Hollywood’s a town where you’re only as good as your last picture, bub.
You’re either hot or cold in show biz. America loves to shoot someone to untold levels of fame, only to revel in their downfall. And if there’s anything viewers love more than that, it’s a comeback. But it’s always arcing, for a lot of stars. They’re either on their way up or on their way down. For most of them, one movie is enough to turn the tide in either direction.
Alan Alda was a bankable name for a decade. After M*A*S*H‘s unprecedented ratings, Alda starred in all sorts of movies, and wrote and directed most of them, too. After a string of success, though, he hit a dud with Sweet Liberty.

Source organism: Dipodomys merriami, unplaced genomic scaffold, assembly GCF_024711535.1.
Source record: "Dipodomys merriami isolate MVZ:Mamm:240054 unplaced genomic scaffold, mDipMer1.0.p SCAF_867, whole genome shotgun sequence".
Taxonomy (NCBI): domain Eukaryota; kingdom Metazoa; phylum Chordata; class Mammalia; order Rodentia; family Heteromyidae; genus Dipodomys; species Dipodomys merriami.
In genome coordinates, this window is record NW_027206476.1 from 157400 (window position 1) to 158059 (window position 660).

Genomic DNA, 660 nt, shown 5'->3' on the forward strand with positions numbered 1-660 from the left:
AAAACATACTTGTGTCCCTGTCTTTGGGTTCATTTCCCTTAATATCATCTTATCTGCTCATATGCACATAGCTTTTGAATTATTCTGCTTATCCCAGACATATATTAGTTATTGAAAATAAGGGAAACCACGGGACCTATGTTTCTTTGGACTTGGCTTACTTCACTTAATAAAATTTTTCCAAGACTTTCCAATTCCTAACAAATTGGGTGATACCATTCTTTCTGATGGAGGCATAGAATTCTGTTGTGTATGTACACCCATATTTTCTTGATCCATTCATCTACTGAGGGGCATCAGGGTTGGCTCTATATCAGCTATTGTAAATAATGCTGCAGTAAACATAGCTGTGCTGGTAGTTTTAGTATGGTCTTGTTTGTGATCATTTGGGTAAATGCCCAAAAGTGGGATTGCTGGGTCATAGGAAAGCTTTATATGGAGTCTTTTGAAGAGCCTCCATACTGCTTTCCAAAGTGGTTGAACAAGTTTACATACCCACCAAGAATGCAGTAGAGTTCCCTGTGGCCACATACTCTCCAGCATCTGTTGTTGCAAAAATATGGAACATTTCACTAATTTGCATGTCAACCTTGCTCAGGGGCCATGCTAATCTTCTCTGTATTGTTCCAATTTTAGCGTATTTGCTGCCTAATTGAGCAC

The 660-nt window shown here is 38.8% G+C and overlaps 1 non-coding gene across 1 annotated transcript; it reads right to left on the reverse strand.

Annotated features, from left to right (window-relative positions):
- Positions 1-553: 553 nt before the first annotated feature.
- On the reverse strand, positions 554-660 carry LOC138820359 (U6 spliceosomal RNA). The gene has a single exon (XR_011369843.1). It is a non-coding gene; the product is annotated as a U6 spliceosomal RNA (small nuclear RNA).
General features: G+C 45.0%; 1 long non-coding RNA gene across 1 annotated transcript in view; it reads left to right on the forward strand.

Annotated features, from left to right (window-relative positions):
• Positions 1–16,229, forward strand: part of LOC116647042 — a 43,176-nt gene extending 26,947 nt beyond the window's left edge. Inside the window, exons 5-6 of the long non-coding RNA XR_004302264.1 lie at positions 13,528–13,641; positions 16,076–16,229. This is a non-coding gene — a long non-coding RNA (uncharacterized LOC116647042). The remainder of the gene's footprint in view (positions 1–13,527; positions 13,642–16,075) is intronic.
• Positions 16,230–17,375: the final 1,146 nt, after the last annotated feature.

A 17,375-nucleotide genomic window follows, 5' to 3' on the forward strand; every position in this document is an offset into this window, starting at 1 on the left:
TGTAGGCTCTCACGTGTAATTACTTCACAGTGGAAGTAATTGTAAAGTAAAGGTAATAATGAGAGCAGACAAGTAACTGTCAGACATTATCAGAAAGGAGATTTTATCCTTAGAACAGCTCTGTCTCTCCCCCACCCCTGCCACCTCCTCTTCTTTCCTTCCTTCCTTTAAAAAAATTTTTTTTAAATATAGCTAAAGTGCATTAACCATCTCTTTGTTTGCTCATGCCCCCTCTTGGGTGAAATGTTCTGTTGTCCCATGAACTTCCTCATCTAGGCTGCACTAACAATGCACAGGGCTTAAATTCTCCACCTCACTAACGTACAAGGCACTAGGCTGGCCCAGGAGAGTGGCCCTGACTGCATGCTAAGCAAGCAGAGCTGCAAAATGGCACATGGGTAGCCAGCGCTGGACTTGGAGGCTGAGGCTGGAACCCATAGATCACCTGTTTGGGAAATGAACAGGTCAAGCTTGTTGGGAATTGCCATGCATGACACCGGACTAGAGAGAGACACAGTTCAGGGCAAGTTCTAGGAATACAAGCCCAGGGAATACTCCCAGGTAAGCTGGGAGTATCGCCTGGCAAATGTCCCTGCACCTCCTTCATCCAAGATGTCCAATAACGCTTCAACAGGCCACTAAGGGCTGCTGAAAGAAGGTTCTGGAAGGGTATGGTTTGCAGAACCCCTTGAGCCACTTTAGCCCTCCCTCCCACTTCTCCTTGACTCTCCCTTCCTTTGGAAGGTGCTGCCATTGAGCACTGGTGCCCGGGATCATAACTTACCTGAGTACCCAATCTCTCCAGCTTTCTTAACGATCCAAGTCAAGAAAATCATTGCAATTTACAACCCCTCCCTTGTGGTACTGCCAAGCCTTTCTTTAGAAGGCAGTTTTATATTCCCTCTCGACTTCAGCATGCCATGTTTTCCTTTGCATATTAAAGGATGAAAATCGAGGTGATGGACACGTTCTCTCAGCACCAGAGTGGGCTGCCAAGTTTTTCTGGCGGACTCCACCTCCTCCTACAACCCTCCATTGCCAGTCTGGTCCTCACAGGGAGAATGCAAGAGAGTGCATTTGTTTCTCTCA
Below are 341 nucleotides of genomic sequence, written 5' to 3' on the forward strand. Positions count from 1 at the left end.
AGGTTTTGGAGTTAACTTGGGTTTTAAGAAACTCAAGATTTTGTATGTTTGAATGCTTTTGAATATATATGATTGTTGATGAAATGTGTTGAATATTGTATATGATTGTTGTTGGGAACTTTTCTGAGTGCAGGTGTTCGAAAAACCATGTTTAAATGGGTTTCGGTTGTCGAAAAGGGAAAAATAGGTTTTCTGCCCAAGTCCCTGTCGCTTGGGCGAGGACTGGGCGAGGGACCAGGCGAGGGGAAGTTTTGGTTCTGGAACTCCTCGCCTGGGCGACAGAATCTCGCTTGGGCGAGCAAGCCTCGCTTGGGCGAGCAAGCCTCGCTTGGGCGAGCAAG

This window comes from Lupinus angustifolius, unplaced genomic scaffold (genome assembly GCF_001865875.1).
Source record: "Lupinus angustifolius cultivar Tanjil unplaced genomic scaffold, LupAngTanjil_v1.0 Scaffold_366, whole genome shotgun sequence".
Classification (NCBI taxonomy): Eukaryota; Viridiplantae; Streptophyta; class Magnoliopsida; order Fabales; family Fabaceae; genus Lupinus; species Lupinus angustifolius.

“Unfortunately, it was too inside. Not that many people have had that experience,” said Alda. At the time, he was looking back on the flop in preparation for the release of his next film and spoke to the Sioux City Journal about both.
“It was a shock, but actually, it was good for me to get back into the real world. Nobody gets an unbroken string of successes. My god, think of Katherine Hepburn’s career and what it must have been like for her to go through that period when she was called box office poison.
“Look at Orson Welles. He was called the genius of film and then he didn’t work. When you think of that, I’m really lucky that I can make one at a time like this,” said Alda. Then, he paused and flashed his trademark smile. “I feel great.”